Is Pacquiao ready to give up lucrative Mayweather rematch to be full-time senator?
The moment Floyd Mayweather Jr. formally announces his ring return, you can bet your rent money that Manny Pacquiao will be fidgeting in his Senate seat pondering not on a proposed bill but on the probability of a ring comeback. AP

ALL signs point to ring icon Manny Pacquiao clinching a seat in the Upper House of the Philippine Congress, the Senate. With this inevitable shift in his status, Pacquiao may be forced to give up his pursuit of a lucrative rematch with American Floyd Mayweather Jr.

It will be recalled that Pacquiao announced his retirement from boxing after a lopsided decision win over American Timothy Bradley Jr. on April 9. Not a few doubted the announcement and dismissed it as campaign propaganda. As congressman, Pacquiao drew jeers for being as visible as, well, the Invisible Man. By making the retirement vow at the height of his campaign for Senator, Pacquiao wanted to impress upon voters that he was ready to leave boxing behind and commit himself totally to the life of an elected official.

Pacquiao is now under pressure to honor his word amid latest developments suggesting that a rematch with Mayweather Jr. may be easier to make this time. Top Rank, which represents Pacquiao, recently disclosed that it is in the process of settling its lawsuit against American Al Haymon, the adviser of Mayweather Jr. With Arum and Haymon on the verge of patching things up, and with Mayweather sending signals that he is about to emerge from retirement, the road to Mayweather-Pacquiao II is almost bump-free.

Mayweather Jr. has been dropping hints that he may end his hiatus with a boxing match opposite mixed martial artist Conor McGregor. This fight reeks of commercialism, crap, and as recent reports suggest, hoax. With so many quality boxers available, Mayweather Jr. will be heavily criticized if he picks a pro boxing newbie (McGregor did start as a boxer at age 12, but has been into mixed martial arts since he was 18) in his pursuit of the immaculate 50-0 mark.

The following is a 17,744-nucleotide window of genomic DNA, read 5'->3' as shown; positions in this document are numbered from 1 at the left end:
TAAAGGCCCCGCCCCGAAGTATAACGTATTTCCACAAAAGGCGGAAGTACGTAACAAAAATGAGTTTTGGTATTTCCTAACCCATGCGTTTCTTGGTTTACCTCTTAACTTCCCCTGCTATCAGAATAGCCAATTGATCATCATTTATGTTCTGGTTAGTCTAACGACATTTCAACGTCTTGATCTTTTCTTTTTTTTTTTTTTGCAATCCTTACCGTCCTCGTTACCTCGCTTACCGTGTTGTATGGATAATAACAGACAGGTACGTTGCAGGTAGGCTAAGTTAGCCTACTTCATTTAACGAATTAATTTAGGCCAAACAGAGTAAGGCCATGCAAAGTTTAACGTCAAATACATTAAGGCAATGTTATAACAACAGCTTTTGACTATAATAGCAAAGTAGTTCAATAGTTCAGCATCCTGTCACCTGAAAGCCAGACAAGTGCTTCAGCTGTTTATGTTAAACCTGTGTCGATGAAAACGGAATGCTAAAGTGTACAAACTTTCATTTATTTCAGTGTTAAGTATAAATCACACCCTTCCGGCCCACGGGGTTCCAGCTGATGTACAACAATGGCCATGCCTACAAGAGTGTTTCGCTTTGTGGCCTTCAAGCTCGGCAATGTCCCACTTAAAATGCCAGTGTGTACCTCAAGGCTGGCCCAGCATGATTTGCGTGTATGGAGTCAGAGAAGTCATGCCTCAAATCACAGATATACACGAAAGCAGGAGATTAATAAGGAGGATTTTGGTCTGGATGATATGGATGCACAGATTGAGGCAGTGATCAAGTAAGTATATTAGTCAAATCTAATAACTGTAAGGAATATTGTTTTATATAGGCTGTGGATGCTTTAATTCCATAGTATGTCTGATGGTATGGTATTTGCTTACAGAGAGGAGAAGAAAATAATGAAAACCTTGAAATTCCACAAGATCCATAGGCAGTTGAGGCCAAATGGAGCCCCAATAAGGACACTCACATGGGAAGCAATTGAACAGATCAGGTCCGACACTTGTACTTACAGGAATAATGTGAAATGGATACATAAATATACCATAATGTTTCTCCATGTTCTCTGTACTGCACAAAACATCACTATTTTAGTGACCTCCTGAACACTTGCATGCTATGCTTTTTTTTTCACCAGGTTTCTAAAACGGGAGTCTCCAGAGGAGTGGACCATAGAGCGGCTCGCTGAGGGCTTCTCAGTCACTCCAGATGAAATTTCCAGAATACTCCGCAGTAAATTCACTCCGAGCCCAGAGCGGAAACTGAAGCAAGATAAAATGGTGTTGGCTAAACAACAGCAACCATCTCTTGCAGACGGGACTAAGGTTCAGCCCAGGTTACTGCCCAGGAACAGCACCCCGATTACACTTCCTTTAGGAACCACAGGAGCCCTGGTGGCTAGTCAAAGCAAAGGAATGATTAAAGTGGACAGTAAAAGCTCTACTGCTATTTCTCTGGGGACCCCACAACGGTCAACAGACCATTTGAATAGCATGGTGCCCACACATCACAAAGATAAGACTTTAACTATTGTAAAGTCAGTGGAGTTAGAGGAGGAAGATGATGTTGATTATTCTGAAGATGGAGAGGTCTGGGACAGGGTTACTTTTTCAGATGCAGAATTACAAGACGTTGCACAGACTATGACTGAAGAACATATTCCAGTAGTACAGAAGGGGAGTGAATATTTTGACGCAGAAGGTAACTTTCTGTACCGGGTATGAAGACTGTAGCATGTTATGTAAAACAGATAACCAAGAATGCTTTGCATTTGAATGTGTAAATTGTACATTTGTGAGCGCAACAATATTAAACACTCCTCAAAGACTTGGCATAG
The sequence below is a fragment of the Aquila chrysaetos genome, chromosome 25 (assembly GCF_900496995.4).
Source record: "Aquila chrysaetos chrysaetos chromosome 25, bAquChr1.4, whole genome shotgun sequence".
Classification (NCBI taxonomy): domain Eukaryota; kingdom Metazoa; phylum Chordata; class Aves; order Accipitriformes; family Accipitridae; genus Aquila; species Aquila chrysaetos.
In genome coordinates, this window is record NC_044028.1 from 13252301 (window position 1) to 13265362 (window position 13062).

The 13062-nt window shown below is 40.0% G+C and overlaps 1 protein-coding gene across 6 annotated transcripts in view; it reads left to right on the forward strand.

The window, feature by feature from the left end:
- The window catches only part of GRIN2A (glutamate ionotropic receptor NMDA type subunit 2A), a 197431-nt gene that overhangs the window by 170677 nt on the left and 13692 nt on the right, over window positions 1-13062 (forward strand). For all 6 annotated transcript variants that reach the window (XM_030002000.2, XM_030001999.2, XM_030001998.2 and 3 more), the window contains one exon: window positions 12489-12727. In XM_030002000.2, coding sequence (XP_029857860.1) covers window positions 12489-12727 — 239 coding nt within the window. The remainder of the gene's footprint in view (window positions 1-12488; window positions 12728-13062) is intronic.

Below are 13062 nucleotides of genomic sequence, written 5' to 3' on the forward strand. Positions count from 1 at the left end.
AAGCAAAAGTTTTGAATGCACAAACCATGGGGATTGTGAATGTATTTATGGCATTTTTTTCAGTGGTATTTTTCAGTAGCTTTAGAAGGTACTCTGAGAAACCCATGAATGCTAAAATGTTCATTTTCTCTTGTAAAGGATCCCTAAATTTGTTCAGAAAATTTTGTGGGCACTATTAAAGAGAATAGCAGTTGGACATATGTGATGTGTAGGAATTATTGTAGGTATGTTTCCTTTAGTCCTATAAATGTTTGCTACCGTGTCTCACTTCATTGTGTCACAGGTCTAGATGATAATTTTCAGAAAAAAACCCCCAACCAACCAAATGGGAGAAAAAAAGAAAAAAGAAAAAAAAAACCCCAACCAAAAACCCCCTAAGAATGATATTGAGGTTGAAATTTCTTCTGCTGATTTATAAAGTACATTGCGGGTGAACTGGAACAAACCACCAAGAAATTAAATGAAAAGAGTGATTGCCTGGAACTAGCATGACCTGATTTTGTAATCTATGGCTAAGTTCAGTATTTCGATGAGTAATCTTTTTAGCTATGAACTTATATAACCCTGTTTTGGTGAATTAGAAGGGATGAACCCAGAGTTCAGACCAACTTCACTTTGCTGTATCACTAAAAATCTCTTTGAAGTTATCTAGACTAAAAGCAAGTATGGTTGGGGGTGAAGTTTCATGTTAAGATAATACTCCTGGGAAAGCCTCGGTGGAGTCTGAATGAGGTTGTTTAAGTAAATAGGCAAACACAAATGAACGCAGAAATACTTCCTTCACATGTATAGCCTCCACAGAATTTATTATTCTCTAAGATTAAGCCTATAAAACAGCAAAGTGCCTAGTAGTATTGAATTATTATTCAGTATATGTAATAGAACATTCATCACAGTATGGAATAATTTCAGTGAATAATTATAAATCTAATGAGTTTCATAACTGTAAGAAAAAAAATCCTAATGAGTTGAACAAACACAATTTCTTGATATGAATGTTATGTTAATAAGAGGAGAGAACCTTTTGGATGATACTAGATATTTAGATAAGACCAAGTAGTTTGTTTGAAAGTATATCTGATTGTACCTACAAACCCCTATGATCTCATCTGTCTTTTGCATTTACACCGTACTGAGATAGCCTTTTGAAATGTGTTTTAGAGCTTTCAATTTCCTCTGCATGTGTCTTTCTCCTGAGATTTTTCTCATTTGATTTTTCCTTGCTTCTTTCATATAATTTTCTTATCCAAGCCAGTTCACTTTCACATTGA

The best route Mayweather Jr. can take is a rematch with Pacquiao. The return bout may not generate as much money as the first meeting, but it is still expected to prick the interest of fight fans and end up as the second most profitable fight in boxing history.

So here’s the picture thus far: Bob Arum and Haymon are ready to make business while Mayweather Jr. is seriously mulling on returning to business. The only problem is Pacquiao’s currently out of the business.

It would have been easy for Pacquiao to pursue Mayweather Jr. had he lost in the election. With nowhere else to go, and with the need to recoup campaign expenses, Pacquiao would have dialed Mayweather Jr.’s number in a wink of an eye. But by being elected to the Senate, Pacquiao just entered into a pact with the Filipino people. Performing well in the Senate is important for Pacquiao because this could make or break his dream of eventually running for President. Pacquiao will be 43 years old by the time the May 2022 presidential election takes place, making him eligible to seek the post.


The moment Mayweather Jr. formally announces his return, you can bet your rent money that Pacquiao will be fidgeting in his Senate seat pondering not on a proposed bill but on the probability of a ring comeback. Pacquiao may have opened a new chapter in his life, but there is the matter of the unfinished business with Mayweather Jr. It’s an itch that Pacquiao may have to scratch if he is to totally focus on his job as Senator.

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